Healthy relationships start with who you think you are. Have you ever tuned in to the internal dialogue going on in your head? Your relationships, the quality and the quantity of them, reflect your self image and beliefs about yourself. If you have positive self-regard, you will attract others who practice the same beliefs and experience healthy relationships. Now that sounds like an easy to understand sentence but that is deceiving.
Just what do the words positive self-image mean to you? Merriam-Webster on line dictionary gives us this definition. “one’s conception of oneself or of one’s role”. So how do you consciously grasp what has been built over the course of your life time? Your ideas of who you are and what you deserve have been shaped by every social transaction you have experienced. If the bulk of them have been positive with plenty of affirmation given, you are likely to live your life in a state of positive expectancy that people will like you, cooperate with you, and even love you. You expect your commitments to them to be honored and cherished; that giving your love to them will be held in high esteem. If this is you, you are blessed and highly favored to find, over time, that you attract good people into your life.
On the other hand, if you grew up in an environment where you were treated with indifference or even outright hostility, you may have formed the opinion that there is something wrong with you and secretly believe that you will never be happy. Perhaps you go through life cycling through relationships that start off well but always end badly or in unsatisfactory ways. Or perhaps you are one of those people who, after experiencing several disappointments in your love relationships, withdraws from the pursuit of love altogether. Maybe you believe that you are only capable of superficial relationships and there is no real depth to your heart and the ability to love. The possibilities are as myriad as the numbers of people on the planet.
Your concept of self then is your deepest held ideas of your outcomes in life. Your current lifestyle and the state of your relationships reflects what you value and what you believe that you deserve currently. If you are not getting what you want, Perhaps you need to look at the types of people you attract with the question in mind, “What am I doing to attract these people?” in mind
If you suffer from unsatisfactory or unhealthy relationships, the place to start is a self inventory. What do you believe
your strengths are? How about your weaknesses? How do you want to be different? What do you feel you currently lack that is keeping you stuck? What is your plan to overcome your challenges? Ask a trusted friend or adviser that has demonstrated wisdom in their relationships for feedback about how they see you in these important areas.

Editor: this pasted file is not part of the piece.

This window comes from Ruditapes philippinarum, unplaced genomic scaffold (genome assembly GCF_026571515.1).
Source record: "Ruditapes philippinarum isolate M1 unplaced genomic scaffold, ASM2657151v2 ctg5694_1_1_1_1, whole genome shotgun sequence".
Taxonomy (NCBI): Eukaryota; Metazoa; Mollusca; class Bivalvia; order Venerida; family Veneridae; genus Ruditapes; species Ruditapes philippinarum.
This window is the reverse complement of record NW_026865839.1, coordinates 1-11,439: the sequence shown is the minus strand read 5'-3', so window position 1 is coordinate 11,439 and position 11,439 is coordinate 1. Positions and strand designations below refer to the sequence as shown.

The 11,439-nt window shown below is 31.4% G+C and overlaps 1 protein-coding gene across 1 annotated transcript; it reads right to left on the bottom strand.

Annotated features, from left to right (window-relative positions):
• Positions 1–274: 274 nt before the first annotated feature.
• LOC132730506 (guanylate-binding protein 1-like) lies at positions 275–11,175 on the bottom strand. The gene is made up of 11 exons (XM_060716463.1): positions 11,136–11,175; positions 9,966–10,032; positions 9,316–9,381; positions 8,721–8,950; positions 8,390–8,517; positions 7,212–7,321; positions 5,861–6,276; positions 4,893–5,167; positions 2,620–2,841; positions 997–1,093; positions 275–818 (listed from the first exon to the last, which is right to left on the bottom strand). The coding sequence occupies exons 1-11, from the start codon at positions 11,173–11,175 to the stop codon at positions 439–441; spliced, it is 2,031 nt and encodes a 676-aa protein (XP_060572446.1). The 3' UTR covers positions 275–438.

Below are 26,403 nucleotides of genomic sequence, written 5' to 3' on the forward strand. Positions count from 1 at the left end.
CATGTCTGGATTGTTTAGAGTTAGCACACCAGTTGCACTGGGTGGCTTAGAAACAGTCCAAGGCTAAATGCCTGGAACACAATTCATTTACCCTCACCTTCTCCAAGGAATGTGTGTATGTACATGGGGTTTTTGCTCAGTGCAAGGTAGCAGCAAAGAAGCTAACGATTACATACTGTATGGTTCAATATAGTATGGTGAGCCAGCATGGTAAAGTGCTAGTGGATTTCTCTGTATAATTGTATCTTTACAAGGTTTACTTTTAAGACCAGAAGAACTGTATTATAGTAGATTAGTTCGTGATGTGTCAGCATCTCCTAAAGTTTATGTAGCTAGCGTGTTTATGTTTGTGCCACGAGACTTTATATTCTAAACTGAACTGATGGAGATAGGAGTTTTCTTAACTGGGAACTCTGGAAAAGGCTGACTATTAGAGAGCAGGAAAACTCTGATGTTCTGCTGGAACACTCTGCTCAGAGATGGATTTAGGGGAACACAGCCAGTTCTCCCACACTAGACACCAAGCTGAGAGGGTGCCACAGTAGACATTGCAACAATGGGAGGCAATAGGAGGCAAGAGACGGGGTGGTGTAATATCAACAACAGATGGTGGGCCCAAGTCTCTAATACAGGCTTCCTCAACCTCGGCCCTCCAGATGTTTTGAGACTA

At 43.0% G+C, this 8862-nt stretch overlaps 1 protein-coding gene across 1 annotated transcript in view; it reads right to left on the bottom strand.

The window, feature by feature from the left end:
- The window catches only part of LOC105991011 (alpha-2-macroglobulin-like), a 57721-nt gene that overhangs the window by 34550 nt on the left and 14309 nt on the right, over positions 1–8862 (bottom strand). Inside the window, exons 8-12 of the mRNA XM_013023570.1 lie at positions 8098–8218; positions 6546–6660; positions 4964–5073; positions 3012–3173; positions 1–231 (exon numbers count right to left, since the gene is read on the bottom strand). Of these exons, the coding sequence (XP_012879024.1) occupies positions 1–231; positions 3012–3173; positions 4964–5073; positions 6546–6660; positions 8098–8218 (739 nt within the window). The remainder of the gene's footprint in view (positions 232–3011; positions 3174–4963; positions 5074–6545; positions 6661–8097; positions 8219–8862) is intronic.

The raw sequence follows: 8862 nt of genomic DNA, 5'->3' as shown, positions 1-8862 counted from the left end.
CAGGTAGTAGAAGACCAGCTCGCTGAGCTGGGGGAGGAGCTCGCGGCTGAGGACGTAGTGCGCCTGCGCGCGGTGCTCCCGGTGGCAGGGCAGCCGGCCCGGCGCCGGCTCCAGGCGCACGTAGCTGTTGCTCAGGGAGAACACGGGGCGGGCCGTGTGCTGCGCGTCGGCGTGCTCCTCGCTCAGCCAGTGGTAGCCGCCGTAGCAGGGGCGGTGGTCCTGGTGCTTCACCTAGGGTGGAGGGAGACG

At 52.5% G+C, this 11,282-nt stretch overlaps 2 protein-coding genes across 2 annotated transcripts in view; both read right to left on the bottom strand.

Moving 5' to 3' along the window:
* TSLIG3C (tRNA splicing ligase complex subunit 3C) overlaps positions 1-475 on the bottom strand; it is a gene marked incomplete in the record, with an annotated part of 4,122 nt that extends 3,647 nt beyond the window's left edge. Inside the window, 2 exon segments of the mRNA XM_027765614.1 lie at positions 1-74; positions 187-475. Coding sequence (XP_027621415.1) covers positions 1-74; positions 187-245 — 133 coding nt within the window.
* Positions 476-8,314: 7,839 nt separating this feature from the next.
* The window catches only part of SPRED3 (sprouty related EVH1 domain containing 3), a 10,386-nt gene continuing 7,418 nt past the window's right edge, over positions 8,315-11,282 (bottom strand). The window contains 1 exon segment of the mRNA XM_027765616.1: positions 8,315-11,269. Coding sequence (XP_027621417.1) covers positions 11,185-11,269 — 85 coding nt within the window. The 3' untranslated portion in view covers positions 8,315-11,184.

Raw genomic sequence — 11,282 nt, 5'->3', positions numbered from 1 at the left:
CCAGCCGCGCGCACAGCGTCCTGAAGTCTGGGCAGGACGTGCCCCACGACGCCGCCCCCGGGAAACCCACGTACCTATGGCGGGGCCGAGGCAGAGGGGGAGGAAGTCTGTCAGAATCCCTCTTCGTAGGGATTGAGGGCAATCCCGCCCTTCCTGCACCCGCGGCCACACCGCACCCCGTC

If a voice arises in you that says, “I can’t do this!” you need to figure out where that voice is coming from. Is it the voice of an overly critical parent, friend, or lover? Or does the voice originate from a part of you filled with self doubt? Where did the belief come from? Just because failure has been a part of the past, does that mean failure is a necessary part of the present? Where did that idea come from.
A mentor of mine, in processing my own self doubts, advised me to start “doubting my doubts”. In other words, he was challenging me to confront my negative ideas of what I was capable of and what lifestyle I deserved. I have been doing that ever since. It makes a world of difference in my approach to tackling new challenges, Doubting my doubts and doing enough of the right things has resulted in going from a single, divorced young man to a happily married man in a 38 year old relationship with the love of my life.
Taking a fearless self inventory and then flying in the face of your fears can be a little scary but it is so worth the effort. You can find a new respect for yourself if you use the process to change the direction of your life towards who and what you have decided you desire.
I realize this is easier said than done. What assisted me was developing relationships with people who were wiser than I in the ways of long term loving relationships. They became life mentors. Down through the years, their wisdom, shared in long conversations and recommendations of good books, helped me to change for the better. They helped me to become a more positive, loving, and committed man. I am grateful for the time and the proven principles they passed on to me.
A healthy self image begins with humility, knowing where you are in the grand scheme of things. A humble person is one that understands that he or she has much to learn about life. You come to realize and accept that the learning never ends. Humble people are coachable and know their need for counsel. They are willing to pursue proven people and sources of ideas they can use to improve not only the quality of their own life but also the lives of those they cares about.
This subject, healthy relationships and self image, is a deep one to explore. After 40 years as a practicing psychotherapist, there is still so much to learn about this all important question, “Who am I?” I encourage you continue your journey of discovery of healthy love relationships. Don’t give up! Never quit on yourself! You have the God given right to pursue happiness.